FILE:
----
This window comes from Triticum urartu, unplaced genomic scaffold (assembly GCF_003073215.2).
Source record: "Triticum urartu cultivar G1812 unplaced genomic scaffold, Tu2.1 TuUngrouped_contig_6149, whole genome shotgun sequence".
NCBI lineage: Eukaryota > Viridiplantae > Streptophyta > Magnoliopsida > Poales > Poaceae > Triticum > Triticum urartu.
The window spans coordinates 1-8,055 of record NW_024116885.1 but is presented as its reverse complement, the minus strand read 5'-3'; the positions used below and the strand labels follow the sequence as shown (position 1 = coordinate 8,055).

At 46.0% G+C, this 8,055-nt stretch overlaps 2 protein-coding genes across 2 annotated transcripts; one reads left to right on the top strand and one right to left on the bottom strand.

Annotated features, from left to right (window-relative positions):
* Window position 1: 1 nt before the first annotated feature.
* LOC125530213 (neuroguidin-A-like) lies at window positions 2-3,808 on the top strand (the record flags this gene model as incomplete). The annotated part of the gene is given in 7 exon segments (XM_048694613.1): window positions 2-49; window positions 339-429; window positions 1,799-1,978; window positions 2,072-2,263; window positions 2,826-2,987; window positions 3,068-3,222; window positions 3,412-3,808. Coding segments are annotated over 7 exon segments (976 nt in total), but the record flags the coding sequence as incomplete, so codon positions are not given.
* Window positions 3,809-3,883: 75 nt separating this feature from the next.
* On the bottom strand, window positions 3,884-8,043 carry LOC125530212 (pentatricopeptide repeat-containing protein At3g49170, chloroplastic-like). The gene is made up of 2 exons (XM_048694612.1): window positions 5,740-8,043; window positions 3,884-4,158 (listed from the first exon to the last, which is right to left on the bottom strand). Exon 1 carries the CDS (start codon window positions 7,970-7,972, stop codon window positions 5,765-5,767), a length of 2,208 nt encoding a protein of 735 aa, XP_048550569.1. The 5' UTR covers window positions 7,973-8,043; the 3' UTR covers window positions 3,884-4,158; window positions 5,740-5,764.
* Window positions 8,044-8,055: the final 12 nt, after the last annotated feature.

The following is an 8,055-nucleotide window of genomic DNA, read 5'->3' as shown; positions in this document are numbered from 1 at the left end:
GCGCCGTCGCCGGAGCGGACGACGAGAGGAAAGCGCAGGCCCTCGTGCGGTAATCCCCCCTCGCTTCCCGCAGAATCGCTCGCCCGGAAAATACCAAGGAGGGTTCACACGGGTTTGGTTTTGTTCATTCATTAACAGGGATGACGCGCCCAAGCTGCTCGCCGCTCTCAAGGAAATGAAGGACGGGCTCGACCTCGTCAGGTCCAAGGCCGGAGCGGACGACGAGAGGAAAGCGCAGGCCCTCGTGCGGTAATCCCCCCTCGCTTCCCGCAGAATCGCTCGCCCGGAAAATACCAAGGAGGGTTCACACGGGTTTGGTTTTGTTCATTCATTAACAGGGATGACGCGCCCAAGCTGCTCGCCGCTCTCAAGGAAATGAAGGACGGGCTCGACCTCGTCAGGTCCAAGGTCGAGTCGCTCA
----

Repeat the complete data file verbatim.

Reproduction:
This window comes from Triticum urartu, unplaced genomic scaffold (assembly GCF_003073215.2).
Source record: "Triticum urartu cultivar G1812 unplaced genomic scaffold, Tu2.1 TuUngrouped_contig_6149, whole genome shotgun sequence".
NCBI lineage: Eukaryota > Viridiplantae > Streptophyta > Magnoliopsida > Poales > Poaceae > Triticum > Triticum urartu.
The window spans coordinates 1-8,055 of record NW_024116885.1 but is presented as its reverse complement, the minus strand read 5'-3'; the positions used below and the strand labels follow the sequence as shown (position 1 = coordinate 8,055).

At 46.0% G+C, this 8,055-nt stretch overlaps 2 protein-coding genes across 2 annotated transcripts; one reads left to right on the top strand and one right to left on the bottom strand.

Annotated features, from left to right (window-relative positions):
* Window position 1: 1 nt before the first annotated feature.
* LOC125530213 (neuroguidin-A-like) lies at window positions 2-3,808 on the top strand (the record flags this gene model as incomplete). The annotated part of the gene is given in 7 exon segments (XM_048694613.1): window positions 2-49; window positions 339-429; window positions 1,799-1,978; window positions 2,072-2,263; window positions 2,826-2,987; window positions 3,068-3,222; window positions 3,412-3,808. Coding segments are annotated over 7 exon segments (976 nt in total), but the record flags the coding sequence as incomplete, so codon positions are not given.
* Window positions 3,809-3,883: 75 nt separating this feature from the next.
* On the bottom strand, window positions 3,884-8,043 carry LOC125530212 (pentatricopeptide repeat-containing protein At3g49170, chloroplastic-like). The gene is made up of 2 exons (XM_048694612.1): window positions 5,740-8,043; window positions 3,884-4,158 (listed from the first exon to the last, which is right to left on the bottom strand). Exon 1 carries the CDS (start codon window positions 7,970-7,972, stop codon window positions 5,765-5,767), a length of 2,208 nt encoding a protein of 735 aa, XP_048550569.1. The 5' UTR covers window positions 7,973-8,043; the 3' UTR covers window positions 3,884-4,158; window positions 5,740-5,764.
* Window positions 8,044-8,055: the final 12 nt, after the last annotated feature.

The following is an 8,055-nucleotide window of genomic DNA, read 5'->3' as shown; positions in this document are numbered from 1 at the left end:
GCGCCGTCGCCGGAGCGGACGACGAGAGGAAAGCGCAGGCCCTCGTGCGGTAATCCCCCCTCGCTTCCCGCAGAATCGCTCGCCCGGAAAATACCAAGGAGGGTTCACACGGGTTTGGTTTTGTTCATTCATTAACAGGGATGACGCGCCCAAGCTGCTCGCCGCTCTCAAGGAAATGAAGGACGGGCTCGACCTCGTCAGGTCCAAGGCCGGAGCGGACGACGAGAGGAAAGCGCAGGCCCTCGTGCGGTAATCCCCCCTCGCTTCCCGCAGAATCGCTCGCCCGGAAAATACCAAGGAGGGTTCACACGGGTTTGGTTTTGTTCATTCATTAACAGGGATGACGCGCCCAAGCTGCTCGCCGCTCTCAAGGAAATGAAGGACGGGCTCGACCTCGTCAGGTCCAAGGTCGAGTCGCTCA